Buses are one of the most cost-effective forms of public transport and play an integral role in the public transport systems in most world cities. Diesel engines have been the traditional power source for public buses due to their durability, robustness, reliability, high fuel efficiency and high torque. Posada (2009) describes how the 1990’s saw the provision of several motivations for an increased interest in the use of compressed natural gas (CNG) buses around the world. Posada (2009) notes that the need for significant emission reductions from urban buses, whose stop-and-go traffic patterns in heavily congested areas contribute to serious urban air pollution and health problems, and the desire to use alternative fuels to offset growing oil imports stimulated a growing CNG bus market in both the European Union and United States. The European Union through the EURO programme and the United States have been introducing successively tighter emissions standards These stimuli had the effects of changing some urban bus fleets from fleets of pure diesel powered buses to combined fleets of diesel buses with emission reduction technologies and compressed natural gas (CNG) buses. The predictability of urban bus travel patterns and daily travelled distances along with centralised depots and well developed local gas networks provide an added attractiveness for developing urban CNG bus networks in many casaes. According to the International Association of Public Transport (2005) in 2005 diesel buses represented 90.6% (67,200) of Europe’s urban fleet with CNG buses accounting for 5.8% (4,060). In the United States the US Department of Energy (2009) describe how CNG buses totalled 4,550 or 7% of the urban bus fleet in 2007.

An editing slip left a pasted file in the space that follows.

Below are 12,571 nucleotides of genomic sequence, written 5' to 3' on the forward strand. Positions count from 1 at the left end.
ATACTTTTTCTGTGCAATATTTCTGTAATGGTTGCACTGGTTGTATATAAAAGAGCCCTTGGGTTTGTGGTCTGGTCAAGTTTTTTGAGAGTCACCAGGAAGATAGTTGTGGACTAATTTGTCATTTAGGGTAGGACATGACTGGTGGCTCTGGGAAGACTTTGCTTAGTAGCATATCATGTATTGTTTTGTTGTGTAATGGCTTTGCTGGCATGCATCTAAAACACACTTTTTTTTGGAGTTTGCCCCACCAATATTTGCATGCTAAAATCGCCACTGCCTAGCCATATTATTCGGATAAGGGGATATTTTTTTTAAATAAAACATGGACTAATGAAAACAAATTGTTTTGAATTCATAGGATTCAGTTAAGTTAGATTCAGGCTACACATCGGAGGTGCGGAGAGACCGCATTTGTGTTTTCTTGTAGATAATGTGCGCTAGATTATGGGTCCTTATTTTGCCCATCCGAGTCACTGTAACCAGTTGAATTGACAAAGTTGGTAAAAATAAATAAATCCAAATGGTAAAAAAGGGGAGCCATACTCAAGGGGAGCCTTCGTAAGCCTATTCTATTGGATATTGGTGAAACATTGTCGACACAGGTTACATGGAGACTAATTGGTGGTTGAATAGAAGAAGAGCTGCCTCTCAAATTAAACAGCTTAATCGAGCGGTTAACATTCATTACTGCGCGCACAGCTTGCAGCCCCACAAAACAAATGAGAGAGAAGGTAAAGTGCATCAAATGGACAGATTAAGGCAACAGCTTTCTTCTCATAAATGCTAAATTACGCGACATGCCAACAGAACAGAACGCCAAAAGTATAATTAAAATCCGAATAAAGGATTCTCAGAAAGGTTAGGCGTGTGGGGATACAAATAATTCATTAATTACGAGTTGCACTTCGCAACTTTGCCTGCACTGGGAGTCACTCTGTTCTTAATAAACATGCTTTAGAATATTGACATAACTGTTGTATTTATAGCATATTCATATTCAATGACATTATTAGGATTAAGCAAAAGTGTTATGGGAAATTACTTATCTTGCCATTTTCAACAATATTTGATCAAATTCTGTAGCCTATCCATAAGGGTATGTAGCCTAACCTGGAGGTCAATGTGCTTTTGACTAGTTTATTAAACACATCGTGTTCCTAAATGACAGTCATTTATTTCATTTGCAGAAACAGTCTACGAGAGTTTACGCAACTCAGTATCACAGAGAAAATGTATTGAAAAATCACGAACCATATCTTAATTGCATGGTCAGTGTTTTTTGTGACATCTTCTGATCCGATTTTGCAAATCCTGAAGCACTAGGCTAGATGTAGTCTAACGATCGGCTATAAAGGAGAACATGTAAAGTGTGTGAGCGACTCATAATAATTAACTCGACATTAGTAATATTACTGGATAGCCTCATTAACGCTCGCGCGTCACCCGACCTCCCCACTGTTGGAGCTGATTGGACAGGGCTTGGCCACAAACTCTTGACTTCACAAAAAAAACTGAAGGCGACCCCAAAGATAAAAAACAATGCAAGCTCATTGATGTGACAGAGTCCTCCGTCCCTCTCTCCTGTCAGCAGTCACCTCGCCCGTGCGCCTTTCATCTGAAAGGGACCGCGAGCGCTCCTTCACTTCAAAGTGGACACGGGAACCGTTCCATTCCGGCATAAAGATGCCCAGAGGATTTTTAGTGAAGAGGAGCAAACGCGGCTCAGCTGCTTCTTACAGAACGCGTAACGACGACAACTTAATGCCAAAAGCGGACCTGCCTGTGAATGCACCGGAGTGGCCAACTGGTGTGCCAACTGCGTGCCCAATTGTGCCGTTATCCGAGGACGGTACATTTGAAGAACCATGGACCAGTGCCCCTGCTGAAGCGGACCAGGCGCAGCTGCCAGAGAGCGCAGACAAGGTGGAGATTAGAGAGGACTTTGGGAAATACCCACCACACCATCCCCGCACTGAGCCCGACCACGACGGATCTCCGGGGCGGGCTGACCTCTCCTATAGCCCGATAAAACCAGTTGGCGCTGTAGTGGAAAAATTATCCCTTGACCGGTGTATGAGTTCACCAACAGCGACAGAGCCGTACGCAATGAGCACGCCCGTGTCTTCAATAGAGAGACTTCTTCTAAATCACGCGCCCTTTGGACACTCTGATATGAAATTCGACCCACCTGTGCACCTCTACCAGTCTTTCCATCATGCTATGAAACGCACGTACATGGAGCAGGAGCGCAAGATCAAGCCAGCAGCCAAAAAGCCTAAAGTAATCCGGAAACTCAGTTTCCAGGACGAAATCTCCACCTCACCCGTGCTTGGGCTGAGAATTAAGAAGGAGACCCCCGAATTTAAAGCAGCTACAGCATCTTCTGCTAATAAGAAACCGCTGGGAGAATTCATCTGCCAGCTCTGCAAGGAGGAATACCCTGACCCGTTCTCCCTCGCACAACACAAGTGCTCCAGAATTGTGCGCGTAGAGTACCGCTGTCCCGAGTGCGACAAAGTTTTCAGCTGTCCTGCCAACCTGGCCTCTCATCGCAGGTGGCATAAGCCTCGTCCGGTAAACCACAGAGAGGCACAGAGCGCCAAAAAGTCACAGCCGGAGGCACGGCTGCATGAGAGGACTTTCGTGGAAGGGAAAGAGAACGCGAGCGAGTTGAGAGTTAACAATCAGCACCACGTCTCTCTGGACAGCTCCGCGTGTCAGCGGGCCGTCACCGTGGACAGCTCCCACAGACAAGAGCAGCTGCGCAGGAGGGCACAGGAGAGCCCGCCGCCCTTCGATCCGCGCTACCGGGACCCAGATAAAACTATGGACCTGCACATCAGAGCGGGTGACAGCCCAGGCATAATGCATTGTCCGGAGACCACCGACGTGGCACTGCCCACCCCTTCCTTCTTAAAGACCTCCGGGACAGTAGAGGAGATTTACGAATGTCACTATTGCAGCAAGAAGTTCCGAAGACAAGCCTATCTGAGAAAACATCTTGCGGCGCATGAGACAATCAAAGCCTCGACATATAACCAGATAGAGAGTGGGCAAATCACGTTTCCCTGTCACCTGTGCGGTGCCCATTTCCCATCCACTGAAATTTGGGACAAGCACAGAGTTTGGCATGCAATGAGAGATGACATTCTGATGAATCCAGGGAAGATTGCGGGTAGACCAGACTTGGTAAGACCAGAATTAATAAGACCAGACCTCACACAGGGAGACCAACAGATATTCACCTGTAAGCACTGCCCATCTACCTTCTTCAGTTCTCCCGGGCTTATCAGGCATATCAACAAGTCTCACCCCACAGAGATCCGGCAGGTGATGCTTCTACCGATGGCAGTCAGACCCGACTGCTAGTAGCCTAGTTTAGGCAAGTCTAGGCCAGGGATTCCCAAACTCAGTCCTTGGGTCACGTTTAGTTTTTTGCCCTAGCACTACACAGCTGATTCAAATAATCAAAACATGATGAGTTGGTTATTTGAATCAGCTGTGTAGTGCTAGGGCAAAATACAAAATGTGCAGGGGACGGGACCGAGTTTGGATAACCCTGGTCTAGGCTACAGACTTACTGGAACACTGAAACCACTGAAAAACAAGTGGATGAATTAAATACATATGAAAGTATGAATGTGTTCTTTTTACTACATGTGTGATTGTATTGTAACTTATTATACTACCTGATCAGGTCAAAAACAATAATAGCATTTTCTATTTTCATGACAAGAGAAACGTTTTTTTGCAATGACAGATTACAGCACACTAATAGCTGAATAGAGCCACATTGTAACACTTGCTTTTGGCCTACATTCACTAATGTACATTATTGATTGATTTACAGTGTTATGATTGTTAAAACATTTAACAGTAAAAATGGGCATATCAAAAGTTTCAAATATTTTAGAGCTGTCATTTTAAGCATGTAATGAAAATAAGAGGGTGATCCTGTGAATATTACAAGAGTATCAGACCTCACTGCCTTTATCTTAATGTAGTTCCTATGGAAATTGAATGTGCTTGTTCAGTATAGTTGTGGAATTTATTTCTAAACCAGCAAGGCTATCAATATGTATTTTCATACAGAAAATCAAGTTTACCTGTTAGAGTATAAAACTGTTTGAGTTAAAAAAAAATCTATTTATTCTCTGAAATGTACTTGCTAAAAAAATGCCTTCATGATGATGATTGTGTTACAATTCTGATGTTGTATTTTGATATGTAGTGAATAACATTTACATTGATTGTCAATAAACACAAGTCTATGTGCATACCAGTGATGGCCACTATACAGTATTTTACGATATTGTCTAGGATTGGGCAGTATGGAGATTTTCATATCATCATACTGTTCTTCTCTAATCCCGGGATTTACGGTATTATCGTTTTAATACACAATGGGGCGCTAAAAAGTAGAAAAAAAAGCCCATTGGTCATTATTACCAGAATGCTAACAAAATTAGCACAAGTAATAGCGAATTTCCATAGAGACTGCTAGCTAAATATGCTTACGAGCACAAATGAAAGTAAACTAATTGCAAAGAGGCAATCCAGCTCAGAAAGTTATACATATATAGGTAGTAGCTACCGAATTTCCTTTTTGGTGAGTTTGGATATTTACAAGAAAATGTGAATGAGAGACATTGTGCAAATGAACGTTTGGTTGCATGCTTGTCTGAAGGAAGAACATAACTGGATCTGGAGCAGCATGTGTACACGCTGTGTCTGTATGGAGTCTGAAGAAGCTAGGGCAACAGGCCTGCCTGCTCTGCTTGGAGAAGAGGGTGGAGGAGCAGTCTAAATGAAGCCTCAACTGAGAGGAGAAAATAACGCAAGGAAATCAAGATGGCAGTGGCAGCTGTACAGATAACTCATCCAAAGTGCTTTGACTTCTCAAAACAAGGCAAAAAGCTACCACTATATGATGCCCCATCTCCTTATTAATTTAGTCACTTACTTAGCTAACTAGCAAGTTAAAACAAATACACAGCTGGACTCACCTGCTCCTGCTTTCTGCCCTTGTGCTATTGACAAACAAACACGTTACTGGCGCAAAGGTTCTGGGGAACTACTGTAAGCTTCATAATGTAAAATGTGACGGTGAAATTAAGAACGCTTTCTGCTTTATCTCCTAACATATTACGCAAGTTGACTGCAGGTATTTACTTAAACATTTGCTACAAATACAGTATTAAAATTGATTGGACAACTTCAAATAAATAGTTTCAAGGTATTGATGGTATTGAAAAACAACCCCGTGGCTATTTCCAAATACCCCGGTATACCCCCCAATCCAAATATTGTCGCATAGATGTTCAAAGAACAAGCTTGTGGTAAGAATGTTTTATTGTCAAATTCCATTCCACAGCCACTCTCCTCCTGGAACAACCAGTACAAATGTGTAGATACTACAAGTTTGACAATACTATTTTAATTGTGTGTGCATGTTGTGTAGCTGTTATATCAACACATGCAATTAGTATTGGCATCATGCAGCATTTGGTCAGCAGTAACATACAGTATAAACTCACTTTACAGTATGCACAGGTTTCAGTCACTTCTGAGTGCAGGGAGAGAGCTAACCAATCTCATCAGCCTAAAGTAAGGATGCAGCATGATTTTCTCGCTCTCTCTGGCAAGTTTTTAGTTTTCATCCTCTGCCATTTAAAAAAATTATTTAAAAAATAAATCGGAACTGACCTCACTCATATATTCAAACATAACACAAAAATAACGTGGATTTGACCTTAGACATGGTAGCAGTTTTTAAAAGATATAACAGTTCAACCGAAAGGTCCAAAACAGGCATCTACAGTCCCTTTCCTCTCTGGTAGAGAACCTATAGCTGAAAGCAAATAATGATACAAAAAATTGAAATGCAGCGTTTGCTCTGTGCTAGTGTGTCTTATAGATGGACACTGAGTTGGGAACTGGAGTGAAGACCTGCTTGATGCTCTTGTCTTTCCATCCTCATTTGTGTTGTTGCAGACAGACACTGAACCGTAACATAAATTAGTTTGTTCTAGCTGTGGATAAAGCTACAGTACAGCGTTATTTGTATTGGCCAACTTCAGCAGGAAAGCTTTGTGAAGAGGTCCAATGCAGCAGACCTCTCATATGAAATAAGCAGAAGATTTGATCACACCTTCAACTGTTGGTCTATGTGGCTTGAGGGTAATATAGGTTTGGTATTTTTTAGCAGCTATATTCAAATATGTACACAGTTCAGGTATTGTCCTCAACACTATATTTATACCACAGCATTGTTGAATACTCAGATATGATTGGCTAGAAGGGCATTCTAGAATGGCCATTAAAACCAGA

Compressed Natural Gas
Natural gas is a fossil fuel that is traditionally commercially produced from natural gas fields or oil fields. Natural gas is composed primarily of methane (87%-96% [Posada, 2009] ) and can be used as combustion energy source, acting as a fossil fuel substitute for gasoline or diesel. While the combustion of natural gas will still produce greenhouse house gases, it is often viewed as a more environmentally clean alternative to other fossil fuels. Natural gas vehicles (NGVs) will have much lower non-methane hydrocarbon emissions than gasoline vehicles although methane emissions will naturally be higher. When compared against conventional diesel engine vehicles using high sulphur fuels NGVs have traditionally had somewhat lower NOx and significantly lower PM emissions (see Clean Air Initiative).